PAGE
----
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Heather's DVD Review: Crazy, Stupid, Love

Updated on January 8, 2020
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Heather has a Bachelor's Degree in English from Moravian College and has been freelance writing for more than 14 years.

Crazy, Stupid, Love Poster
Crazy, Stupid, Love Poster
Crazy, Stupid, Love Poster
Crazy, Stupid, Love Poster
Crazy, Stupid, Love Poster
Crazy, Stupid, Love Poster
Crazy, Stupid, Love Poster
Crazy, Stupid, Love Poster

Is it possible to find a genuine lasting relationship with someone for the rest your life? For some, forever isn't as long as they'd like to be. That's the premise of the comedy Crazy, Stupid, Love, now on DVD.

Crazy, Stupid, Love followed long time married couple Cal (Steve Carrell) and Emily Weaver (Julianne Moore) who hit a crossroads in their decades long marriage. They become strangers in their own relationship and ignored the signs for too long. Emily is having an affair with a co-worker (Kevin Bacon) and Cal gives up without a fight. She wants a divorce and he moves out without hesitation. Cal feels lost and heads to a singles bar where everyone ignores him, except for resident playboy Jacob Palmer (Ryan Gosling) who decides to help Cal regain his lost manhood. He gives him a fashion and confidence makeover. Soon he meets a beautiful woman (Marisa Tomei) who takes to his newfound charms and could prove to be a complication for him down the line. Soon, Cal is embracing Jacob's lifestyle, except that his teacher found a potential girlfriend in tough talking lawyer Hannah (Emma Stone) who sees right through Jacob's charms. She initially rejects his advances, but starts to see him in another light. Emily and Cal are starting to reject their impending divorce, but they hit a major roadblock towards reconciling. Can Emily and Cal learn how to love again through Jacob and Hannah's new relationship?

In terms of plot, Love had a lot going for it, but sometimes there was too much going on that took away from the stellar plots that worked (Cal and Emily, Jacob and Hannah etc) and focused too much on the ones that didn't (Robbie's crush on his babysitter). The one subplot that could've been left on the cutting room floor was the one where the Weaver's Babysitter Jessica (AnnaLeigh Tipton) had a crush on Cal and created naked pictures for him. Even though audiences knew it would never happen, it was still uncomfortable to watch nonetheless. The multiple plots also left some stars in seemingless more minor roles than the previews let on. Marisa Tomei and Kevin Bacon were basically used as disposable plot points to drive the main stories along. Tomei has come a long way from her My Cousin Vinny Oscar win, but she should be a leading lady in her own right instead of being a minor supporting player. In the end, it is sometimes better to have a small role in a decent movie than a leading role in a less than stellar one.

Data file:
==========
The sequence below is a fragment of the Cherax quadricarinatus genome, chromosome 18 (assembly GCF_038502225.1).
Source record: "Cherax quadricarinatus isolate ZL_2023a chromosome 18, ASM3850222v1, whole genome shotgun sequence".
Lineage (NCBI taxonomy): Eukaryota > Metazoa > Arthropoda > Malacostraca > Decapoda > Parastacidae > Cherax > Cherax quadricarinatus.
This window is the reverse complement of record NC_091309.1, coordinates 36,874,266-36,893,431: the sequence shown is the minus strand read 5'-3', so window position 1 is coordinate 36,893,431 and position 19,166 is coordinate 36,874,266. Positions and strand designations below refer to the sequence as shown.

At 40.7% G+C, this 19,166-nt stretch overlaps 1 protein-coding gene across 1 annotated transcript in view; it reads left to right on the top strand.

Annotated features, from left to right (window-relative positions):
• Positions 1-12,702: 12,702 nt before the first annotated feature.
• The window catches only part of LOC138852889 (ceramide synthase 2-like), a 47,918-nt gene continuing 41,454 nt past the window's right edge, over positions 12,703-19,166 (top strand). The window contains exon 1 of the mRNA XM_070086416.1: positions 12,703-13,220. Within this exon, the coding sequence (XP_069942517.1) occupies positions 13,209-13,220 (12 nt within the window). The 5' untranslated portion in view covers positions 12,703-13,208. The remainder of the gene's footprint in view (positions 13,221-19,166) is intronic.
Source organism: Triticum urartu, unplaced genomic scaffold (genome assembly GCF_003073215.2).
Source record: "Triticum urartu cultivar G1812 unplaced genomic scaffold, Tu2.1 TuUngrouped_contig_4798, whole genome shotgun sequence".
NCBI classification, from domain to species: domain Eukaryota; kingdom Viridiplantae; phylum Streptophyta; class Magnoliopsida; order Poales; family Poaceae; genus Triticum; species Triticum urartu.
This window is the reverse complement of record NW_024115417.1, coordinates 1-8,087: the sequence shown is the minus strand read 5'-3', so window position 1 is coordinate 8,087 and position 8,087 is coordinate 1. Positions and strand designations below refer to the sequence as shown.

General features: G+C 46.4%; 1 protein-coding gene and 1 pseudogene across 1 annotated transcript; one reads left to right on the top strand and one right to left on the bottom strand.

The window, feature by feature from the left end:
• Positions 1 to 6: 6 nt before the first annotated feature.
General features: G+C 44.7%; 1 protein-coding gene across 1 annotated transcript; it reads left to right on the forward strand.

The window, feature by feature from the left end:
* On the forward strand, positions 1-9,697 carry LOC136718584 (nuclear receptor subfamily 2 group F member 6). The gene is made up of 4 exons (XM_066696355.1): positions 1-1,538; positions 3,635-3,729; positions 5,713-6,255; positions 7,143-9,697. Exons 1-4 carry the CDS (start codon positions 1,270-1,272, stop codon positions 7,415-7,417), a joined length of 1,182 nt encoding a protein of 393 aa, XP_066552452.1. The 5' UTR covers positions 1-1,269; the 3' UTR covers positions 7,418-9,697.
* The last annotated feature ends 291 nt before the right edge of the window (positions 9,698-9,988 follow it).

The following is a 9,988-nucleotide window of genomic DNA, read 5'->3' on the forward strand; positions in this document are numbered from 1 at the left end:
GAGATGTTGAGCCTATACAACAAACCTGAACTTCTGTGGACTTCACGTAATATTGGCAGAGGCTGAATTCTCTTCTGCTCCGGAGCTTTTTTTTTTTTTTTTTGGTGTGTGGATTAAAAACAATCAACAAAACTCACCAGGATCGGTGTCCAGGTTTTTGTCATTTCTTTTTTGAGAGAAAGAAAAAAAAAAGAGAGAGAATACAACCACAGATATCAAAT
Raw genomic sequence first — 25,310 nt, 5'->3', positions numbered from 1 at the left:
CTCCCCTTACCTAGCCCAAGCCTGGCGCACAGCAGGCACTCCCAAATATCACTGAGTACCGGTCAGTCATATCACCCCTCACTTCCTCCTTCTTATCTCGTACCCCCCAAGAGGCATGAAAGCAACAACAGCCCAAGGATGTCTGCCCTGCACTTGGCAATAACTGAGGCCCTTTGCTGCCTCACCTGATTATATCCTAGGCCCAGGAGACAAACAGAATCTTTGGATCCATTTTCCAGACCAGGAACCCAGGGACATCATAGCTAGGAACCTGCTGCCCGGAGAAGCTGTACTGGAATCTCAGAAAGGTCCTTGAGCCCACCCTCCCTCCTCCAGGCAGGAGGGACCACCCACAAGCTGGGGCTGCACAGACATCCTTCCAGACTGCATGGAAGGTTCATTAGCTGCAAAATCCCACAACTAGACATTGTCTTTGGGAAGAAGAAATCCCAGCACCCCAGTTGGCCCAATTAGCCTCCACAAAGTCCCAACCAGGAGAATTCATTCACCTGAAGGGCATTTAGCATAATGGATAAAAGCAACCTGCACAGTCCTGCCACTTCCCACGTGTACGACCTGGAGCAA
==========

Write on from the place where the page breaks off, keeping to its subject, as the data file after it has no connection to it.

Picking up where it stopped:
In terms of the acting, Carrell played his signature nice guy who is clueless in the ways of love to perfection. No one can sell that role better than he does. He had a genuine rapport with Gosling and Moore, but it was his scenes with Gosling that really sold his character. The audience saw Carrell as the yin to Gosling's yang. Moore tried her best to make the unfaithful Emily likable and she succeeded on most fronts, except for the fact that Emily cheated to get Cal to notice her. There were less extreme ways to get attention and that wasn't one of them. The movie's real revelations were Stone's exuberant performance as a smart girl who needed someone to shake her up and Gosling's surprisingly comedic turn as a funny man. His subtle cool was played to perfection and made what could've been a cliched playboy role actually surprisingly funny. Now, that's something to laugh about.

Verdict: A standard romantic comedy movie with a great cast that is funny but burdened by too many subplots to fully shine.

DVD Score: 3 out of 5 stars

Movie Rating: PG-13

Score Chart
1 Star (Mediocre)
2 Stars (Averagely Entertaining)
3 Stars (Decent Enough to Pass Muster)
4 Stars (Near Perfect)
5 Stars (Gold Standard)


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